War and Peace - July 18, 2014

              "To everything there is a

          season, and a time for every

          purpose under heaven.... A

              time to love and a time to

        hate, a time for war and a

          time for peace...(Ecclesiastes :1-8)


Dear Friends:

Leo Tolstoy's epic novel, War and Peace" , considered by some his finest literary achievement, delineates in graphic detail events surrounding the French invasion of Russia in the Napoleonic era. As seen through the eyes of Russian aristocrats - most of whose names I cannot remember - is mostly a philosophical discourse on the nature of war, history, power and a large cast of characters.

Watching the news these days, I think we can concur that war is ugly. Syria. Iraq. Ukraine. Israel. Gaza. War is the scourge of humanity from time immemorial and it continues to plague us today.

War entails fighting and killing enemies. It entails a vast commitment of resources to mobilize and arm one's forces and to strengthen one's defenses. It involves heavy financial, social and psychological costs. It entails strategic objectives, sometimes terrible miscalculations. It entails casualties and loss of life.

Peace...is so much better.

Rabbi Abraham Isaac Kook taught: "We must see life in two dimensions, as it is, and as it should be. Absolute righteousness is always rooted in how things should be, but provisional righteousness, which touches more on acting in the present, is  built on how things actually are. The two are connected, like alternating horizons on a long journey."

How things should be: "Nation should not lift up sword against nation".

How things are: enmity, hatred, vengeance and violence.

Our tradition offers a mixed attitude to war. Using biblical accounts of battles fought by the Israelites, they divided war into two broad categories: mandatory and optional. Mandatory wars are wars of self-defense or of clear-cut moral necessity. Optional wars are wars fought for expansion or preventively , to stop an enemy who is preparing for attack.

We are to maintain our commitment to absolute righteousness, peace, a world of love and harmony. At the same time, we must deal with harsh realities with strength and courage. Even while engaging in warfare, our dreams need to be squarely focused on peace.

This week's Torah portion tells of the war between the Israelites and the Midianites. Moses calls upon the Israelites to gather men to go to battle. Rashi comments that the men to be chosen as warriors must be "tzaddikkim", righteous people.  A strange comment?  One would think that the men would be selected on the basis of their physical prowess, their courage, their skills with weaponry.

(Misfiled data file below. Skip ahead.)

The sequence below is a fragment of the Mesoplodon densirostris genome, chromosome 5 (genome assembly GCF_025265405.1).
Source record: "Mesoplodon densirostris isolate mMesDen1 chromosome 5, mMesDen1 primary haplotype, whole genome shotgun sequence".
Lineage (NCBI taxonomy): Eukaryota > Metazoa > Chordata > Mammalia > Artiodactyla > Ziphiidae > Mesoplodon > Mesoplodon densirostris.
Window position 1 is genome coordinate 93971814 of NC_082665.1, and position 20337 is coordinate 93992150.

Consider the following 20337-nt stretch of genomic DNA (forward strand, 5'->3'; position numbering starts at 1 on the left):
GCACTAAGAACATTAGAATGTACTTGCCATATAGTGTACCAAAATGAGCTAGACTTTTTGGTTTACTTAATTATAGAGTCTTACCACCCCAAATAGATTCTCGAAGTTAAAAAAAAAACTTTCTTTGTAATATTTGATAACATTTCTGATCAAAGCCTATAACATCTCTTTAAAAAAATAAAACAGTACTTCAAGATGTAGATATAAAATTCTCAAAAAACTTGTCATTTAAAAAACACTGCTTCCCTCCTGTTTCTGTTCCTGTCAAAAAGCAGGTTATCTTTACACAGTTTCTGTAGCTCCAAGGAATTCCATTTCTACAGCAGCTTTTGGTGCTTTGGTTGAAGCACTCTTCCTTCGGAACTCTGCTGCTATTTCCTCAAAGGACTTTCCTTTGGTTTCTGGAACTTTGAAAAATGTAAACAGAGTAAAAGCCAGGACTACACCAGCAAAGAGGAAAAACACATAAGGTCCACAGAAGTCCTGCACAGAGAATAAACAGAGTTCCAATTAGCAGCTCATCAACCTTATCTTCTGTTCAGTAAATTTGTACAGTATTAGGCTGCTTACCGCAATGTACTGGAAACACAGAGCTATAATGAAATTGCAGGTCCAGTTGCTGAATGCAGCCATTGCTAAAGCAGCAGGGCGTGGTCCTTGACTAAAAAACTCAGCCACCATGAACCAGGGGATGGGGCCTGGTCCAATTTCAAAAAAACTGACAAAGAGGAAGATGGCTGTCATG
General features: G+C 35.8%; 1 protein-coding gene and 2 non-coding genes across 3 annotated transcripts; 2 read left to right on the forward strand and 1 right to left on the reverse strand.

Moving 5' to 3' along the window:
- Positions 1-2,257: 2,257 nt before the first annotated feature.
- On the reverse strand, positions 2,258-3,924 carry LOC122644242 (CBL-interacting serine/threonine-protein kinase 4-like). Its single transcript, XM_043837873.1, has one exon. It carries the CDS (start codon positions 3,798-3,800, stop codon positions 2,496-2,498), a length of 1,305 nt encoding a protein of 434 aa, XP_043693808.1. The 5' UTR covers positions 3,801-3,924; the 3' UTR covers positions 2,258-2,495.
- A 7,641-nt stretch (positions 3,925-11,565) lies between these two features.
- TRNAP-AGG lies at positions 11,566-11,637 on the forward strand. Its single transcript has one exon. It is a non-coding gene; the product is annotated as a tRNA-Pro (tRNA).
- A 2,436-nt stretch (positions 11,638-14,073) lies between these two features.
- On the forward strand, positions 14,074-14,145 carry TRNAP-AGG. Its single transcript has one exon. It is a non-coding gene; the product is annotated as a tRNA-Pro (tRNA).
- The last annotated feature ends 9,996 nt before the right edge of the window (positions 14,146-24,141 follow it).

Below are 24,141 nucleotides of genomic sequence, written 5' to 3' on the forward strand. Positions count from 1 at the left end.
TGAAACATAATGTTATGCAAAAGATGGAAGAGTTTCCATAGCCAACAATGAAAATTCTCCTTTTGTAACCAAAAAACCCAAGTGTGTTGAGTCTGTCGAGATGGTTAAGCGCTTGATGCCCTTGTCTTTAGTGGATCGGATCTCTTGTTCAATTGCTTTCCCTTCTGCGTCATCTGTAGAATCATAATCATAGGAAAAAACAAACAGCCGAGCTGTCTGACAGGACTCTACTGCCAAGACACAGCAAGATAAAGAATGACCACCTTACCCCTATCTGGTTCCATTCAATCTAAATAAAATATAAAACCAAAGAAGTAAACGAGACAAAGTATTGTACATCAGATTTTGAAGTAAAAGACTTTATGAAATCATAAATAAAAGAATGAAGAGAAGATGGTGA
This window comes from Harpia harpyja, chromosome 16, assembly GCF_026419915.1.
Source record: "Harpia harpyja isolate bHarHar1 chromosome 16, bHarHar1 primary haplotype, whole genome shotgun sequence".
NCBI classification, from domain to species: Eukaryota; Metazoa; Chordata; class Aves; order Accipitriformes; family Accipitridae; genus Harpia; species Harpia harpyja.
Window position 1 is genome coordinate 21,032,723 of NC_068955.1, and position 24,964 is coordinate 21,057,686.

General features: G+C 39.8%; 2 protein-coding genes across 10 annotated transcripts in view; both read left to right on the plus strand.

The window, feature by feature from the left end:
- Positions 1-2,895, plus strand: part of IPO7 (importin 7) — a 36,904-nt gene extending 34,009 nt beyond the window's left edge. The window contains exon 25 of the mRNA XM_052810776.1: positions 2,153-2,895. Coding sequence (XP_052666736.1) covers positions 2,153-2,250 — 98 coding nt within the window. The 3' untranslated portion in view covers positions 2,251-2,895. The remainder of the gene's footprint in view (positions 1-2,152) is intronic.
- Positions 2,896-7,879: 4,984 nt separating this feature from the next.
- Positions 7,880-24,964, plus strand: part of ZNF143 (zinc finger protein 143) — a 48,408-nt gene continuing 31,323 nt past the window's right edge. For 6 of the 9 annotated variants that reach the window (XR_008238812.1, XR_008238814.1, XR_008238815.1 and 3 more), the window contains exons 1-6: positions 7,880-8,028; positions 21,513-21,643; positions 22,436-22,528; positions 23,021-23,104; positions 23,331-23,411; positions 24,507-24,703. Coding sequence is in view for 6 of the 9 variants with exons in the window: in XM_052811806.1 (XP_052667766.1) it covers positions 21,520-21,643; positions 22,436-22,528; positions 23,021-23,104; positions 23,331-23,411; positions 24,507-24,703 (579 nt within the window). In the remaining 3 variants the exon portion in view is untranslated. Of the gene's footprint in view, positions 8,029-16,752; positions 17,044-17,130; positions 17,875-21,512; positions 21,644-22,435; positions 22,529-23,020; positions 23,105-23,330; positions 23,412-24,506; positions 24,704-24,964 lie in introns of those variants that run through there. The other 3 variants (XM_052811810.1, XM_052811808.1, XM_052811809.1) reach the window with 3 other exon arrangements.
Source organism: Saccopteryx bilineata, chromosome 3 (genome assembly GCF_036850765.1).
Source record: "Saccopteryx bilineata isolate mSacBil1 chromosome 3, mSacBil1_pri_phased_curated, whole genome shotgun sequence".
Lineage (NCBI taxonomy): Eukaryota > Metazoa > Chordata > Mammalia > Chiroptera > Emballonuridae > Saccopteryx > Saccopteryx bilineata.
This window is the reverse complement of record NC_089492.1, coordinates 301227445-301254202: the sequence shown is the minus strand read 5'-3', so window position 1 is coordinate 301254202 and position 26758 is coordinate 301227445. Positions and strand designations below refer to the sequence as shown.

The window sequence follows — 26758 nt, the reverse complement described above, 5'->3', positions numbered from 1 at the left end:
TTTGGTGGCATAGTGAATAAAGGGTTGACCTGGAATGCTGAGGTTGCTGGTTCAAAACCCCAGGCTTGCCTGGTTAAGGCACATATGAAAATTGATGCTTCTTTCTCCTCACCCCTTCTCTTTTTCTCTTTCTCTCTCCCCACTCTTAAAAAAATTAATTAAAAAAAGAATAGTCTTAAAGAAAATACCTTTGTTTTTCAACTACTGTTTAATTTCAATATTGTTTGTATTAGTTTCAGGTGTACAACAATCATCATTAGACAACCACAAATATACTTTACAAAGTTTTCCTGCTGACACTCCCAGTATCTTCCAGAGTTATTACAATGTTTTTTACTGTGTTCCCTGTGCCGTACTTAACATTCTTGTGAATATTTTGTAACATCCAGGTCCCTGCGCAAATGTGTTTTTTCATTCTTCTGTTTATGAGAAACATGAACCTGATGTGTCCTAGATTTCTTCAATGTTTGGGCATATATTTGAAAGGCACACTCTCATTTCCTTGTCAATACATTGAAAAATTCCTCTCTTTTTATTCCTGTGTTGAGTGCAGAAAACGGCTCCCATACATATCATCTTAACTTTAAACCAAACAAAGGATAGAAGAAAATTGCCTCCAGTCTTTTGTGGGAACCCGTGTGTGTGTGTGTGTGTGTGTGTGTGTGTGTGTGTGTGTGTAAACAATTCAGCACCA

What does righteousness have to do with warfare?

Those who go to battle must not only be capable warriors but the must keep the ideals of peace, compassion, and morality always upper most in mind. Each soldier operates on two dimensions: how things should be and how they actually are.

As Shabbat approaches, Israel is engaged in an ugly war. Hamas terrorists have indiscriminately launched more than 1500 missiles at Israel's citizens. Their hatred of Israel knows no bounds. They are willing to even place their own citizens as "human shields" in the face of retaliatory strikes.

After ten days, when more than 2/3rds of Israel's population has been under attack, the IDF has entered Gaza on the ground with the objective of striking at the terrorist tunnels that run from the Gaza Strip into Israeli territory. It was through such a tunnel that 13 Hamas terrorists infiltrated Israeli territory in order to perpetrate a mass casualty attack.

Hamas is playing a dangerous game with their own citizens' lives. I am proud to say that the IDF is trying to behave in the most righteous way an army can: Gazans are telephoned or leafletted or emailed to notify them they are in a danger zone and they should leave the area. To the degree possible, the air force has tried to avoid casualties. Flairs are fired from a drone when a building or house is about the be attacked and people have 60 seconds to leave. Israel has continued to provide electricity and water during this period and a 5 hour cease fire so that innocent  people would be able to find food supplies and fuel.  Perfect, no.  Regrettably, there have been children and families injured and killed. This is war, folks.

The greatness of Israel and its Defense Forces is not only in their incredible courage, power, intelligence, technology and resilience. Thank God for that. The greatness is precisely in striving, even during battle, to be righteous.

When I spoke with my daughter and her family today in Ranaana, they had just exited from the shelter in their home.  It was the first time they had ever used it in the 10 years they have been living in Israel since they made aliya.  Already, they were busied getting ready for Shabbat. Getting ready to sing "Shalom Aleichem", to bless the children, to sing songs of peace.

War is surely a messy and ugly affair. Peace is to be prayed for, to strive for, to work towards. But sometimes we must view life in two dimensions:  as it is, and as it should be. As it is: we must fight in order to maintain ourselves and the nation.  As it should be: we are fighting for a righteous, loving and peaceful world.

Great is peace, for even the angels in heaven need peace... May He who makes peace in the heavens, make peace for us and all Israel.


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